ALLERGY, RESPIRATORY
Childhood Food Allergies on the Rise
Asthmatics Who Quit Smoking May Reverse Lung Damage
New Spray Could Benefit Cystic Fibrosis Patients
ALTERNATIVE MEDICINE
Meditation, Yoga Might Switch Off Stress Genes
Garlic Yields Up Its Health Secret
Bitter Melon Extract May Slow, Stop Breast Cancer
ANIMAL CARE
Rest Easy. When It Comes to Swine Flu, Your Pet Is Safe
Separation Anxiety, Canine-Style
Beware of Dog Bites
BONES & JOINTS
Weight Loss Might Not Curb Knee Arthritis
Study Examines How Rheumatoid Arthritis Destroys Bone
Rheumatoid Arthritis Hits Women Harder
CANCER
Multiple Screening Strategy Boosts Cervical Cancer Detection
Strenuous Daily Workout May Keep Cancer at Bay
More Cancer Tests Mean More False-Positive Results
CAREGIVING
When the Caregiver Becomes the Patient
For Dialysis Patients, More Pills = Lower Quality of Life
Caregiving May Lengthen Life
CIRCULATORY SYSTEM
Exercise Extends Life of Kidney Patients
Secondhand Smoke Quickly Affects Blood Vessels
Obesity Linked to Heart Failure Risk
COSMETIC
Science May Banish Bad Hair Days
The Acne Drug Accutane More Than Doubles Depression Risk
Wrinkle Fillers Need Better Label Warnings: FDA Panel
DENTAL, ORAL
Acid Drinks Blamed for Increase in Tooth Erosion
Most Insured Adults Worry About Health Care Costs: Poll
Obesity Boosts Gum Disease Risk
DIABETES
'Standard' Glucose Test May Be Wrong One for Obese Children
Lifestyle Factors Tied to Older Adults' Diabetes Risk
24 Million Americans Had Diabetes in 2007
DIET, NUTRITION
Red Meat No No No But Oily Fish Yes Yes Yes
Eating More Soy May Be Good For Your Lung Function
Uncover Why Turmeric Helps You Heal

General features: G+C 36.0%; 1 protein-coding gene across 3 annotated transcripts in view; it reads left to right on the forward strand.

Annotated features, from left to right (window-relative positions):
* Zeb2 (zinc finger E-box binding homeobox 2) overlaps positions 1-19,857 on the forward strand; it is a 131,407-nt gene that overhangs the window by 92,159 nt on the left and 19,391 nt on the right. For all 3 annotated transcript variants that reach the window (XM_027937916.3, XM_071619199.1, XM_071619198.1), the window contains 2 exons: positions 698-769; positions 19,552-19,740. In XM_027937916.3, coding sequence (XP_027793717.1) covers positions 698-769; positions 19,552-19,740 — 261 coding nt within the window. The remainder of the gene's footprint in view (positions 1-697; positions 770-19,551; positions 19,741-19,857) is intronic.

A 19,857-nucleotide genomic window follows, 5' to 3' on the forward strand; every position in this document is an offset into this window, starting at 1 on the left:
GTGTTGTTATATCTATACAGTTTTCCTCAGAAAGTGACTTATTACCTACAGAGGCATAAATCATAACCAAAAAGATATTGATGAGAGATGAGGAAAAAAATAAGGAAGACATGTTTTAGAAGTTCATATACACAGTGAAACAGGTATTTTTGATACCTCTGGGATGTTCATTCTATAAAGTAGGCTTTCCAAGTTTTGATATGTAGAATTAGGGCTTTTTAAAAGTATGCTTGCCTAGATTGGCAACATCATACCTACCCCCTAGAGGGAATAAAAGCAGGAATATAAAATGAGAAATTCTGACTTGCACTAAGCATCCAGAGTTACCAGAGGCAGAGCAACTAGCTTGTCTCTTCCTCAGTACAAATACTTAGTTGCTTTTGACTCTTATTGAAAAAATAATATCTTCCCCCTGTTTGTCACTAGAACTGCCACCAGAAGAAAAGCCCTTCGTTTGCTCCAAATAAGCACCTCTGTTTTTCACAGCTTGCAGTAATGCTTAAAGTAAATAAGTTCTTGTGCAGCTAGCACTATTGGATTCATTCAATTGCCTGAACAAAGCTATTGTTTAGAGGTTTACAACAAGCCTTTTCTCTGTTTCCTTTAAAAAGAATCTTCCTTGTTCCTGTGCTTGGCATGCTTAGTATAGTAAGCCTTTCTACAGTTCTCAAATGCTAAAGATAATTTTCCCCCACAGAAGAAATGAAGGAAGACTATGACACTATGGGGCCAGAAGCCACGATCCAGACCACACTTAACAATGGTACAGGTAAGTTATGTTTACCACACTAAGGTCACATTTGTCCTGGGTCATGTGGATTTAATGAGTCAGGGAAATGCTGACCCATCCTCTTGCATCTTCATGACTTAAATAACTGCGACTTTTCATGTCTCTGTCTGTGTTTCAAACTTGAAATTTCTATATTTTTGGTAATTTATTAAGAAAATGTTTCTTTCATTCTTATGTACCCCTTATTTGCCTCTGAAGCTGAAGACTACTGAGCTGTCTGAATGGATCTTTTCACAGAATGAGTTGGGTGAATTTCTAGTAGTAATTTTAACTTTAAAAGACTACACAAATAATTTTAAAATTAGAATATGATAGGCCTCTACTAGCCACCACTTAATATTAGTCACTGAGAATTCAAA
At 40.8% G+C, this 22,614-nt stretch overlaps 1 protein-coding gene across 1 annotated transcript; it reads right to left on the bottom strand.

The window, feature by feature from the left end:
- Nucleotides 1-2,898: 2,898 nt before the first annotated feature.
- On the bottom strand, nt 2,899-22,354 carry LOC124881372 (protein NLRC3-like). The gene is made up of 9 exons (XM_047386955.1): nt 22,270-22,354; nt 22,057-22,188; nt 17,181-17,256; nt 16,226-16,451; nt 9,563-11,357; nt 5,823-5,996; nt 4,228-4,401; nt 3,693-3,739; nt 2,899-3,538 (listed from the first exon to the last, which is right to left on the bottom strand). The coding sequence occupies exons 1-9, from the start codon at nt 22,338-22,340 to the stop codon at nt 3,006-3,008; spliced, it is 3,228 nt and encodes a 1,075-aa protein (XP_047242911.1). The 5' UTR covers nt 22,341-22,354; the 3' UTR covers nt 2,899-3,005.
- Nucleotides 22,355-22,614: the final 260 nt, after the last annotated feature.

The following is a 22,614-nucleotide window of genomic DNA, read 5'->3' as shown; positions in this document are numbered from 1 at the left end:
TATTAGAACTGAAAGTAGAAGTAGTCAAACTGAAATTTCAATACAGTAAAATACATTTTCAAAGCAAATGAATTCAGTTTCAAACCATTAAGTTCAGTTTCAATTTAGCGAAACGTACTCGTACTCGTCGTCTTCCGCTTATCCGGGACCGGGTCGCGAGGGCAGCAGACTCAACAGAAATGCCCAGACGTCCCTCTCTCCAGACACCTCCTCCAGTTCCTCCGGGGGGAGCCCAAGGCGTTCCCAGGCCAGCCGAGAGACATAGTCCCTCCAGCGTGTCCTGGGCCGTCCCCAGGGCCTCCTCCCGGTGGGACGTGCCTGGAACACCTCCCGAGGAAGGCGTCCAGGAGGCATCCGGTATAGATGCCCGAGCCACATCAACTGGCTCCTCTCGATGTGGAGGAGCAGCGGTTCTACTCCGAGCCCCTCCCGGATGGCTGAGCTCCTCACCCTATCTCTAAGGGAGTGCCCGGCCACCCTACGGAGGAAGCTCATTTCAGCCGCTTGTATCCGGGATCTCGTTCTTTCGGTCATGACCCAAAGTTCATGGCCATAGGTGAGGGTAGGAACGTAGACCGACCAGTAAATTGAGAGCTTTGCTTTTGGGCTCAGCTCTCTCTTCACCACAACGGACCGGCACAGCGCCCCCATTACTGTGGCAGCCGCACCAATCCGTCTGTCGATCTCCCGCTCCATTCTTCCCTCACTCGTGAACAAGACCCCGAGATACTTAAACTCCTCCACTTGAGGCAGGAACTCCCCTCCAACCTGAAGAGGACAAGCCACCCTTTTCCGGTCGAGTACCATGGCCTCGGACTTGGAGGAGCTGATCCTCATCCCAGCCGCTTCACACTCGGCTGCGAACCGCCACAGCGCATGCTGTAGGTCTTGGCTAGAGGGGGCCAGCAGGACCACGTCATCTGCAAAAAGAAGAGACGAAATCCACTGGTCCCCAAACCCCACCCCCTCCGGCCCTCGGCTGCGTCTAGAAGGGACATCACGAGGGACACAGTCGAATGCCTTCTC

DISABILITIES
Could Your Cell Phone Help Shield You From Alzheimer's?
Review Finds Marijuana May Help MS Patients
ENVIRONMENTAL HEALTH
Radiation Exposure Linked to Aggressive Thyroid Cancers
Air Pollution May Cause Appendicitis: Study Reveals
Agent Orange Exposure Tied to Prostate Cancer Return
EYE CARE, VISION
Retinal Gene Is Linked to Childhood Blindness
It's a Whole New Outlook for Cataract Patients
Kids Who Spend More Time Outdoors Have Better Vision
FITNESS
Will the Wii Keep You Fit?
Meditation May Help Put Primary Insomnia to Bed
Community Exercise Programs Boost Seniors' Strength
GASTROINTESTINAL PROBLEMS
Soothing Imagery May Help Rid Some Kids of Stomach Pain
Japanese Herbals May Ease Gastro Woes
New Yogurt May Ease Stomach Ulcers
GENERAL HEALTH
Reminiscing Helps Build Emotional Strength
Winter's Bitter Cold Poses Health Dangers
Swine Flu Now Reported in All 50 States
HEAD & NECK
Zen May Thicken Brain, Thwart Pain
Many Children Will Outgrow Headaches
Ski Helmets Encouraged for All
HEALTH & TECHNOLOGY
Imaging Sheds Light on How Acupuncture Works
Study Suggests Link Between Cell Phones and Brain Tumors
'Comfort Dogs' Come to Emotional Rescue
HEARING
Noise Hurts Men's Hearing More, Study Shows
Summer Sounds Can Lead to Hearing Loss
HEART & CARDIOVASCULAR
Years of Heavy Smoking Raises Heart Risks
Vitamin B3 May Help Repair Brain After a Stroke
Using Light Therapy to Silence Harmful Brain Activity
INFECTIOUS DISEASE
Grapefruit Compound Inhibits Hepatitis C Virus
Swine Flu Now Reported in All 50 States
Bacterial Infections May Succumb to Honey
INFERTILITY
Obesity May Affect Fertility in Young Womene
KID'S HEALTH